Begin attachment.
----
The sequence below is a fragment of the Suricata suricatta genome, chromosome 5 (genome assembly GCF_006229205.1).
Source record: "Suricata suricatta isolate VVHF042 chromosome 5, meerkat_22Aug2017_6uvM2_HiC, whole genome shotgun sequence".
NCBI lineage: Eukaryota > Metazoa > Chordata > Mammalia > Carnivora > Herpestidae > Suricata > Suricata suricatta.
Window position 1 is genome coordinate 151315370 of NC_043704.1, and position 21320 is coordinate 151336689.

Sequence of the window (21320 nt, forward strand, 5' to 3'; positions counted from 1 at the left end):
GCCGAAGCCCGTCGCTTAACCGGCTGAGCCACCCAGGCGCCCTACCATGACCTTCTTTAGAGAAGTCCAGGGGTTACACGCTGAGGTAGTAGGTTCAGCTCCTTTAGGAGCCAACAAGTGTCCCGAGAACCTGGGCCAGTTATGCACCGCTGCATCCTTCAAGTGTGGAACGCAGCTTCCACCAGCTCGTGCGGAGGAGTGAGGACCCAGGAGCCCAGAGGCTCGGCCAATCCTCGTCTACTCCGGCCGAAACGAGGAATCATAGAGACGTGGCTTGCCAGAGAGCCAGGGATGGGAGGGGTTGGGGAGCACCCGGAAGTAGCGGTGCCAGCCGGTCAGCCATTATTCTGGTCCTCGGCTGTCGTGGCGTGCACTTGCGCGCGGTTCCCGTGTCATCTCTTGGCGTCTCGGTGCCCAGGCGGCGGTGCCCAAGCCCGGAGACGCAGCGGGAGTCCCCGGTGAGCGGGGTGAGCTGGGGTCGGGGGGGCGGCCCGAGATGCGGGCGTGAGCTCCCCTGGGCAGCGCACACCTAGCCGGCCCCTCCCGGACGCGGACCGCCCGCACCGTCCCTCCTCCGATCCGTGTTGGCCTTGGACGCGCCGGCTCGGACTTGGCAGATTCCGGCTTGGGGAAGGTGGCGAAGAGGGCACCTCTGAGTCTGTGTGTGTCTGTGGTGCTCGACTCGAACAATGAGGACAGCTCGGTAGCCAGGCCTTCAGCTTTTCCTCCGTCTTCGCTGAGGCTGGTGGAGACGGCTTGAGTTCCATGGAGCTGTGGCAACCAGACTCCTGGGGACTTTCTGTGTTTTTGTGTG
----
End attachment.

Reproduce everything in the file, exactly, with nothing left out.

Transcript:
The sequence below is a fragment of the Suricata suricatta genome, chromosome 5 (genome assembly GCF_006229205.1).
Source record: "Suricata suricatta isolate VVHF042 chromosome 5, meerkat_22Aug2017_6uvM2_HiC, whole genome shotgun sequence".
NCBI lineage: Eukaryota > Metazoa > Chordata > Mammalia > Carnivora > Herpestidae > Suricata > Suricata suricatta.
Window position 1 is genome coordinate 151315370 of NC_043704.1, and position 21320 is coordinate 151336689.

Sequence of the window (21320 nt, forward strand, 5' to 3'; positions counted from 1 at the left end):
GCCGAAGCCCGTCGCTTAACCGGCTGAGCCACCCAGGCGCCCTACCATGACCTTCTTTAGAGAAGTCCAGGGGTTACACGCTGAGGTAGTAGGTTCAGCTCCTTTAGGAGCCAACAAGTGTCCCGAGAACCTGGGCCAGTTATGCACCGCTGCATCCTTCAAGTGTGGAACGCAGCTTCCACCAGCTCGTGCGGAGGAGTGAGGACCCAGGAGCCCAGAGGCTCGGCCAATCCTCGTCTACTCCGGCCGAAACGAGGAATCATAGAGACGTGGCTTGCCAGAGAGCCAGGGATGGGAGGGGTTGGGGAGCACCCGGAAGTAGCGGTGCCAGCCGGTCAGCCATTATTCTGGTCCTCGGCTGTCGTGGCGTGCACTTGCGCGCGGTTCCCGTGTCATCTCTTGGCGTCTCGGTGCCCAGGCGGCGGTGCCCAAGCCCGGAGACGCAGCGGGAGTCCCCGGTGAGCGGGGTGAGCTGGGGTCGGGGGGGCGGCCCGAGATGCGGGCGTGAGCTCCCCTGGGCAGCGCACACCTAGCCGGCCCCTCCCGGACGCGGACCGCCCGCACCGTCCCTCCTCCGATCCGTGTTGGCCTTGGACGCGCCGGCTCGGACTTGGCAGATTCCGGCTTGGGGAAGGTGGCGAAGAGGGCACCTCTGAGTCTGTGTGTGTCTGTGGTGCTCGACTCGAACAATGAGGACAGCTCGGTAGCCAGGCCTTCAGCTTTTCCTCCGTCTTCGCTGAGGCTGGTGGAGACGGCTTGAGTTCCATGGAGCTGTGGCAACCAGACTCCTGGGGACTTTCTGTGTTTTTGTGTG